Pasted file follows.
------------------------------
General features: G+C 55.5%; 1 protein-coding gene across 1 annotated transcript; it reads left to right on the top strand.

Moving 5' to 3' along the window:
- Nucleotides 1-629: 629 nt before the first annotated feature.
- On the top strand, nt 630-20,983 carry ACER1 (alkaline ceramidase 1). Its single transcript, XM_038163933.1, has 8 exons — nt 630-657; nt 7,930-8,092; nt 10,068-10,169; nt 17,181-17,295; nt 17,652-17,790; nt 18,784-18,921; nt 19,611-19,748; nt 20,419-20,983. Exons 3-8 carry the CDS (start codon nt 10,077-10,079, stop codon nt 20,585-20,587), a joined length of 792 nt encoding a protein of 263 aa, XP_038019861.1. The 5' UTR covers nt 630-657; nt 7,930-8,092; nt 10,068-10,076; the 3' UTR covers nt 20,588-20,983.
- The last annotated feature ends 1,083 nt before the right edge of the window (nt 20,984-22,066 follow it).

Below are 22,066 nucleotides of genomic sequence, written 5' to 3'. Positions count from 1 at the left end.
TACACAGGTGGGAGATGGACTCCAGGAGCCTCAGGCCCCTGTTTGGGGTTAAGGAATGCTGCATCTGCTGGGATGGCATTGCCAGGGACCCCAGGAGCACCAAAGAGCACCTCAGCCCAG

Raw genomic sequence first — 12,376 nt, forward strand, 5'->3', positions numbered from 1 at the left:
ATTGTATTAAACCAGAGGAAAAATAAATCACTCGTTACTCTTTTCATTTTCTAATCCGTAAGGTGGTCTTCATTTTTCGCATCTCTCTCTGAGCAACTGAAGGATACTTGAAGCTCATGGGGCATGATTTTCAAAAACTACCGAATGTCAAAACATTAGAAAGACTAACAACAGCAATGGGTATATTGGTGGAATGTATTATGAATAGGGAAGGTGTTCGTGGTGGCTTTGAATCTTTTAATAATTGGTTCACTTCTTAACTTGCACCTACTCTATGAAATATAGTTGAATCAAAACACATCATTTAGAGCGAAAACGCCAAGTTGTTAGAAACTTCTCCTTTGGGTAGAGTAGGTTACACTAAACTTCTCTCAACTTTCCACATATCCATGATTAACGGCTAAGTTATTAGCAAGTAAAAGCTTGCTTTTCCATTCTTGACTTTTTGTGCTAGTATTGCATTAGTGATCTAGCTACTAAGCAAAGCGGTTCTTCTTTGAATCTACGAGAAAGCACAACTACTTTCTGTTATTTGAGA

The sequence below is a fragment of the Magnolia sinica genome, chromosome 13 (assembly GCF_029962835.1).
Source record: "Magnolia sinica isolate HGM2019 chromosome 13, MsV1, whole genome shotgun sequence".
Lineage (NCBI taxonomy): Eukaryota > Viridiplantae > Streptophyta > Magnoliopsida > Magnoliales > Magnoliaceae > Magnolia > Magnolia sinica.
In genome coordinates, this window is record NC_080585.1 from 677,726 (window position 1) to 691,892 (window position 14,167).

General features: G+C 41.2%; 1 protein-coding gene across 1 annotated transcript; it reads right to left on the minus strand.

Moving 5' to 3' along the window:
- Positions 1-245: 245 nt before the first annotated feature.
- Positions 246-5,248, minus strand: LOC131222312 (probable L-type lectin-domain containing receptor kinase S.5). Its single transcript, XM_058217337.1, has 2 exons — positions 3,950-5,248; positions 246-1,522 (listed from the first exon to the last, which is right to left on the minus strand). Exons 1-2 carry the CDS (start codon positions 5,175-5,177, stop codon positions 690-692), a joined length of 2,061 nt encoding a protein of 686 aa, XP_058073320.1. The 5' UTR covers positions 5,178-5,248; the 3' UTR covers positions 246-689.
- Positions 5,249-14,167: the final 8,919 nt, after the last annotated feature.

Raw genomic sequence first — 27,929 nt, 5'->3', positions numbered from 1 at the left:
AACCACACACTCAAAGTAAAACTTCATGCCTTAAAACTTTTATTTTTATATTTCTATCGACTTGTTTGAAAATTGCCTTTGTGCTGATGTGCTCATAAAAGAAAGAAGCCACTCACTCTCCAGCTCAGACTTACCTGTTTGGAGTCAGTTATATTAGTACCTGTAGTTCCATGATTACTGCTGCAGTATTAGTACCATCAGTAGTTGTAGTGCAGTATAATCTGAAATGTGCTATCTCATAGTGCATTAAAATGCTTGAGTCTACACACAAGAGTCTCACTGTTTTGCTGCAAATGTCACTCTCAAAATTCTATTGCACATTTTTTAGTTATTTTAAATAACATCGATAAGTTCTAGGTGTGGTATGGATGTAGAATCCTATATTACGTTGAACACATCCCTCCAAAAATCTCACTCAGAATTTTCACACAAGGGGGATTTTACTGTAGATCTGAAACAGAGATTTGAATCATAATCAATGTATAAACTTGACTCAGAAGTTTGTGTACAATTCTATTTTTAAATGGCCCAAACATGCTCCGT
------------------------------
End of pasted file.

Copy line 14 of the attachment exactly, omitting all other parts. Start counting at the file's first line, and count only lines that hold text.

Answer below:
General features: G+C 41.2%; 1 protein-coding gene across 1 annotated transcript; it reads right to left on the minus strand.